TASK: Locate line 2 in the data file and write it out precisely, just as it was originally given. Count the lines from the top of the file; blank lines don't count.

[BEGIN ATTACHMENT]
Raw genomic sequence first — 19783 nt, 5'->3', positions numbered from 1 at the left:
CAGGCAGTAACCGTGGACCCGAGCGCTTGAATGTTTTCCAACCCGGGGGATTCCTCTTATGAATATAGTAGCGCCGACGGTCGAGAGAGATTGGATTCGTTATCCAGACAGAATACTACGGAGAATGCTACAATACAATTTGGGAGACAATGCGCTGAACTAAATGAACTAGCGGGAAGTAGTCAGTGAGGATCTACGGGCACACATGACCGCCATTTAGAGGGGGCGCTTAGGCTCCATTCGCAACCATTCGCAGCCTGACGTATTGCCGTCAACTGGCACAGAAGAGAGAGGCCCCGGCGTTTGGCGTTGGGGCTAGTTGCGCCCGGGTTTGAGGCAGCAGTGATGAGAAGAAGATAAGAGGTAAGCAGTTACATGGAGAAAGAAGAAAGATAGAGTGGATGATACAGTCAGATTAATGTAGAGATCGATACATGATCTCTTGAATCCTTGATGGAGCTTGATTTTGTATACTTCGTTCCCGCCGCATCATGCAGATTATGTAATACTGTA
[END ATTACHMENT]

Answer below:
CAGGCAGTAACCGTGGACCCGAGCGCTTGAATGTTTTCCAACCCGGGGGATTCCTCTTATGAATATAGTAGCGCCGACGGTCGAGAGAGATTGGATTCGTTATCCAGACAGAATACTACGGAGAATGCTACAATACAATTTGGGAGACAATGCGCTGAACTAAATGAACTAGCGGGAAGTAGTCAGTGAGGATCTACGGGCACACATGACCGCCATTTAGAGGGGGCGCTTAGGCTCCATTCGCAACCATTCGCAGCCTGACGTATTGCCGTCAACTGGCACAGAAGAGAGAGGCCCCGGCGTTTGGCGTTGGGGCTAGTTGCGCCCGGGTTTGAGGCAGCAGTGATGAGAAGAAGATAAGAGGTAAGCAGTTACATGGAGAAAGAAGAAAGATAGAGTGGATGATACAGTCAGATTAATGTAGAGATCGATACATGATCTCTTGAATCCTTGATGGAGCTTGATTTTGTATACTTCGTTCCCGCCGCATCATGCAGATTATGTAATACTGTA